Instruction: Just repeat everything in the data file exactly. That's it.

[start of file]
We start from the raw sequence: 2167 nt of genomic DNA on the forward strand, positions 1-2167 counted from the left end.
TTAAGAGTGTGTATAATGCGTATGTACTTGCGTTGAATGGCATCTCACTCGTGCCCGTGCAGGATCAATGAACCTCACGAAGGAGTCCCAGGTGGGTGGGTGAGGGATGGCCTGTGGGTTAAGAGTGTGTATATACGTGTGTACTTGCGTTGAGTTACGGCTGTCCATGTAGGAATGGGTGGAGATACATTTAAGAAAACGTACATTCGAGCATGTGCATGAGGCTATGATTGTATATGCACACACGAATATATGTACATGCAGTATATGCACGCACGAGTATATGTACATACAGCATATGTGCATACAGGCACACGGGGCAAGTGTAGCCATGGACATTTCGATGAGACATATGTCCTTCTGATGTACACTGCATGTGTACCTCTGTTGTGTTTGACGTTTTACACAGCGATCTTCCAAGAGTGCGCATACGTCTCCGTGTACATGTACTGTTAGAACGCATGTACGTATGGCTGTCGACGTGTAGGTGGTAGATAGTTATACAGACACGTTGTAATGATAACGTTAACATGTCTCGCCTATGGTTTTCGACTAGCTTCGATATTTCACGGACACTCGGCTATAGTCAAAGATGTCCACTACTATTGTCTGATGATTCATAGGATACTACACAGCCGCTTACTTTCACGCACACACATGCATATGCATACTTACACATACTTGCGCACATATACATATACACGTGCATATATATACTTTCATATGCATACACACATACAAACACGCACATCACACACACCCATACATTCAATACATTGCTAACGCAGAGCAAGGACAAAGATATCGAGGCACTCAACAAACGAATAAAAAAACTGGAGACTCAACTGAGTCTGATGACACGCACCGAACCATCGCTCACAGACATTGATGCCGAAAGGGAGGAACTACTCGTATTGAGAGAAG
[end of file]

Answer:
We start from the raw sequence: 2167 nt of genomic DNA on the forward strand, positions 1-2167 counted from the left end.
TTAAGAGTGTGTATAATGCGTATGTACTTGCGTTGAATGGCATCTCACTCGTGCCCGTGCAGGATCAATGAACCTCACGAAGGAGTCCCAGGTGGGTGGGTGAGGGATGGCCTGTGGGTTAAGAGTGTGTATATACGTGTGTACTTGCGTTGAGTTACGGCTGTCCATGTAGGAATGGGTGGAGATACATTTAAGAAAACGTACATTCGAGCATGTGCATGAGGCTATGATTGTATATGCACACACGAATATATGTACATGCAGTATATGCACGCACGAGTATATGTACATACAGCATATGTGCATACAGGCACACGGGGCAAGTGTAGCCATGGACATTTCGATGAGACATATGTCCTTCTGATGTACACTGCATGTGTACCTCTGTTGTGTTTGACGTTTTACACAGCGATCTTCCAAGAGTGCGCATACGTCTCCGTGTACATGTACTGTTAGAACGCATGTACGTATGGCTGTCGACGTGTAGGTGGTAGATAGTTATACAGACACGTTGTAATGATAACGTTAACATGTCTCGCCTATGGTTTTCGACTAGCTTCGATATTTCACGGACACTCGGCTATAGTCAAAGATGTCCACTACTATTGTCTGATGATTCATAGGATACTACACAGCCGCTTACTTTCACGCACACACATGCATATGCATACTTACACATACTTGCGCACATATACATATACACGTGCATATATATACTTTCATATGCATACACACATACAAACACGCACATCACACACACCCATACATTCAATACATTGCTAACGCAGAGCAAGGACAAAGATATCGAGGCACTCAACAAACGAATAAAAAAACTGGAGACTCAACTGAGTCTGATGACACGCACCGAACCATCGCTCACAGACATTGATGCCGAAAGGGAGGAACTACTCGTATTGAGAGAAG